Wednesday, May 12, 2010

On: My Accent...or should that be "moi accin"

Did you know that Phil Keoghan is a New Zealander?

How about Cliff Curtis?

Anna Paquin?

For the love of all that's Lost, Alan Dale?

What about Lucy Lawless?

Sam Neill?

Perhaps you did, because you take an interest in these celebrities, or their shows or movies. Perhaps you didn't, but don't give much thought to their accent being a little rounded, or in the case of Sam Neill or Alan Dale, thought of as British or Mid-Atlantic.

In all of these cases, these actors and actresses have had to fundamentally change the way they speak to be acceptable in their chosen career. No American accent, no dice.

Changing your accent for the wider pop culture and media market can be a double edged sword. Keoghan articulates how

it sometimes "pisses me off a wee bit because, you know, some people don't like that [he has that American] accent. Well, it pisses me off because they think you're less of a New Zealander if you have an accent."

I remember sitting in the movie theatre during a screening of "Attack of the Clones", and hearing the audience titter when Temuera Morrison as Jango Fett spoke ("You're not in Guatemala now, Jango Fett"). He didn't use a full American accent, but it was much closer to his normal kiwi accent. The separation between accents was even more pronounced in Daniel Logan, who played a young Boba Fett. Why did a New Zealand audience feel uncomfortable hearing a kiwi accent in a major piece of American pop culture? Does our distinctiveness not have a place in a global narrative? Will space - our future - only be inhabited by American speaking people?

On the other side of the Atlantic, Lucy Hockings is a New Zealand-born and educated news reader for the BBC, and though she struggled against institutionalism she has been able to keep her accent.

"When I started the accent was a huge problem and I was sent to the Royal Academy of Drama for speech lessons. They were unsuccessful. My accent is part of who I am and I work for an international broadcaster and it's a good reflection of the newsroom, which is very international."

As I've got older, I've railed against the ideal that to have a successful voice acting/media career, you have to have an accent acceptable to a wider audience, whether that's American or English. OK, so I can and will do it, I work very hard at perfecting accents, but it makes me question - what is so unnacceptable about my kiwi accent?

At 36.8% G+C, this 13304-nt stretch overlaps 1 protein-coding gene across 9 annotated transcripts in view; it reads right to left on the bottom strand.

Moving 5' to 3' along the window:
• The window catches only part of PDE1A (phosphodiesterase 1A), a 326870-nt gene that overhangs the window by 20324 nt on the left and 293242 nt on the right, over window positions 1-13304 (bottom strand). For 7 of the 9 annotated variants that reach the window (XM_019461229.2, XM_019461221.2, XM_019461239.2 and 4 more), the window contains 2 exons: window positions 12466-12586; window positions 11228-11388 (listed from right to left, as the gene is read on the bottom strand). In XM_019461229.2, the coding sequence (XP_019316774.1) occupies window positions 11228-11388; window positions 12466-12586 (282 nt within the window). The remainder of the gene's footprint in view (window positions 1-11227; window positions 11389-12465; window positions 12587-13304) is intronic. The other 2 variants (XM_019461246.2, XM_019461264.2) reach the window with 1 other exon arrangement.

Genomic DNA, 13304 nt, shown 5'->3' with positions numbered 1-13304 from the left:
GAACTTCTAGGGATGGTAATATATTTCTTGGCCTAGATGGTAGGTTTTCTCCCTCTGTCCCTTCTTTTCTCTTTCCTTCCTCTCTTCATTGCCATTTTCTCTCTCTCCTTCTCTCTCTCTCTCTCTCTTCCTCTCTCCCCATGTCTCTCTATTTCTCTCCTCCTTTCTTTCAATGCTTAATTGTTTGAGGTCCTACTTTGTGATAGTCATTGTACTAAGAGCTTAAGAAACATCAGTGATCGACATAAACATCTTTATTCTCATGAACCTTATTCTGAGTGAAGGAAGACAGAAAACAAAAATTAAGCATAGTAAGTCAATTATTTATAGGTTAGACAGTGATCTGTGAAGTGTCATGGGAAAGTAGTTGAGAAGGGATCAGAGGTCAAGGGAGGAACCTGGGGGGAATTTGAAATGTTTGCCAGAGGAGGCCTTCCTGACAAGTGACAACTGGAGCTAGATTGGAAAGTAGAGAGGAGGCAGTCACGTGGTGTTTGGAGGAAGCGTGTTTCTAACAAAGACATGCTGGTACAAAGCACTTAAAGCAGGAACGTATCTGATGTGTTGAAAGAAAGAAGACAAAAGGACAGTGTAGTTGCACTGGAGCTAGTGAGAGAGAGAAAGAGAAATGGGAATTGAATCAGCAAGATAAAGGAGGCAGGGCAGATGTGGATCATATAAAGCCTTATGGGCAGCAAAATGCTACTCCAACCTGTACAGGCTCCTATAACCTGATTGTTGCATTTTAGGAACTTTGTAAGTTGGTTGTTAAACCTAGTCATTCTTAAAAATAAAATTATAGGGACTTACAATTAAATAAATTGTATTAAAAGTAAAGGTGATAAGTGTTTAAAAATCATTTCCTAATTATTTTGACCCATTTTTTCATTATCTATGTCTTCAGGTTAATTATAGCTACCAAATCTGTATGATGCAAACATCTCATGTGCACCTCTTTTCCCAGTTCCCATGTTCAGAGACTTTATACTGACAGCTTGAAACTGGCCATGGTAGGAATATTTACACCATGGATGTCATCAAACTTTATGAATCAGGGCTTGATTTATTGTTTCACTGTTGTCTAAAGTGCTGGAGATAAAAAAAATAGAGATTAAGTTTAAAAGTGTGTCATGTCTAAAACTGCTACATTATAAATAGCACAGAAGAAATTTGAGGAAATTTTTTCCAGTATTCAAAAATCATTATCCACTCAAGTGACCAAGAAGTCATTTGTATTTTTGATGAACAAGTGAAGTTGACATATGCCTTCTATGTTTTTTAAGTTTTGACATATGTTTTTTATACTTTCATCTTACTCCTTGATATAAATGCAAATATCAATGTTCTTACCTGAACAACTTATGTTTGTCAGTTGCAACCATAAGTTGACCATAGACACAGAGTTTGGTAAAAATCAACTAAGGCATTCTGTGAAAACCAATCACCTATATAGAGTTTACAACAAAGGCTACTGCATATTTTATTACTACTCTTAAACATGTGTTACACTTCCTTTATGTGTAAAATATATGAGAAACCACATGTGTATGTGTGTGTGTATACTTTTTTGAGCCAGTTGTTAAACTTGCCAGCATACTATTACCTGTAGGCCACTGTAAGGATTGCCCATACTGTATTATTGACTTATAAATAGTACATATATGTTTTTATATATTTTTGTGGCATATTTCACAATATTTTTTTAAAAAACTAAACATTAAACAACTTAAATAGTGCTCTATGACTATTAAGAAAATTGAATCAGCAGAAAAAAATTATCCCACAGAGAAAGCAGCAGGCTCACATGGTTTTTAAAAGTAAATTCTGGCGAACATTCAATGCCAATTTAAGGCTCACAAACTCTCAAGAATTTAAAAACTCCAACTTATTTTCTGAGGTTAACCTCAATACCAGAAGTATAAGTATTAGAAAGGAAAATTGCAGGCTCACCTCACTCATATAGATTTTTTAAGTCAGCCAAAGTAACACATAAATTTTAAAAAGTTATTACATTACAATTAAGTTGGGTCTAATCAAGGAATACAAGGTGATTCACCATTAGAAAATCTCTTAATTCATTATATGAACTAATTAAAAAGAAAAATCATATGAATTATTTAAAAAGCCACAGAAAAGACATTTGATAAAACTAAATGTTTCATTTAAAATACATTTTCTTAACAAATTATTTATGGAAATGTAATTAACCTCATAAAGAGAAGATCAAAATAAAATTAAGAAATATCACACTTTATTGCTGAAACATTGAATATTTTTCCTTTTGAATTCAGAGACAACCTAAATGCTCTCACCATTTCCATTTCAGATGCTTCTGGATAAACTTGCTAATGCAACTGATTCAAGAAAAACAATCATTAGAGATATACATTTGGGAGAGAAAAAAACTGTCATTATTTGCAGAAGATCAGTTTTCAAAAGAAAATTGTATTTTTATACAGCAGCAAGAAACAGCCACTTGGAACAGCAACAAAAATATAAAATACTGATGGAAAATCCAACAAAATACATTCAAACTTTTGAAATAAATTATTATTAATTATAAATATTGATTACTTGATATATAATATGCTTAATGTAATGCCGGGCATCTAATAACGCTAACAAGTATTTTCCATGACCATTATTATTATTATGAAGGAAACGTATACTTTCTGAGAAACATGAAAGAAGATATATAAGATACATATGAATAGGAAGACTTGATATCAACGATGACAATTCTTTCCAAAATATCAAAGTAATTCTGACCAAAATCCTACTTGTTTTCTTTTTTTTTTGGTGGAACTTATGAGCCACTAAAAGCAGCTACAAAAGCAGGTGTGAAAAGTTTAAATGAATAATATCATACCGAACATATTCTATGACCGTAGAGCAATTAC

I get what makes it sound so "childish" - the rising inflection, the swallowed "dark" L, the lazy rounded vowels. I work on these within the context of my daily voice work. Therefore, it stands to reason that if I have a voice that I have been working to make good for New Zealand purposes, its quality should translate to a wider audience.

I'm not Phil Keoghan, I don't command the power and money that he has now, so it does seem ungrateful to be perturbed that it's my accent that's holding me back. But surely, all being equal - one has a clear voice, is a good actor, has the personality, is not reading for a particular character - the way I speak normally should be acceptable.

I've talked about it before, but the first time I used my normal kiwi accent for a world-wide (American based) podcast, I was absolutely ripped to shreds. I will take constructive criticism where it's due on my pace, enunciation, and pronunciation, but isn't there a responsibility on the part of the listener to attune to a global voice? It strikes me as sheer laziness bordering on American-centrism when a listener criticizes an "impenetrable" accent. The rest of the world has attuned their ears to American and British accents because of their proliferation in popular culture, why can't courtesy be shown for ours?

1 comment:

  1. What was the podcast, if you don't mind me asking, and would you recommend it? I'm always after new things to listen to.

    (and am currently trawling the backwaters of your blog, as you may have noticed. Hello!)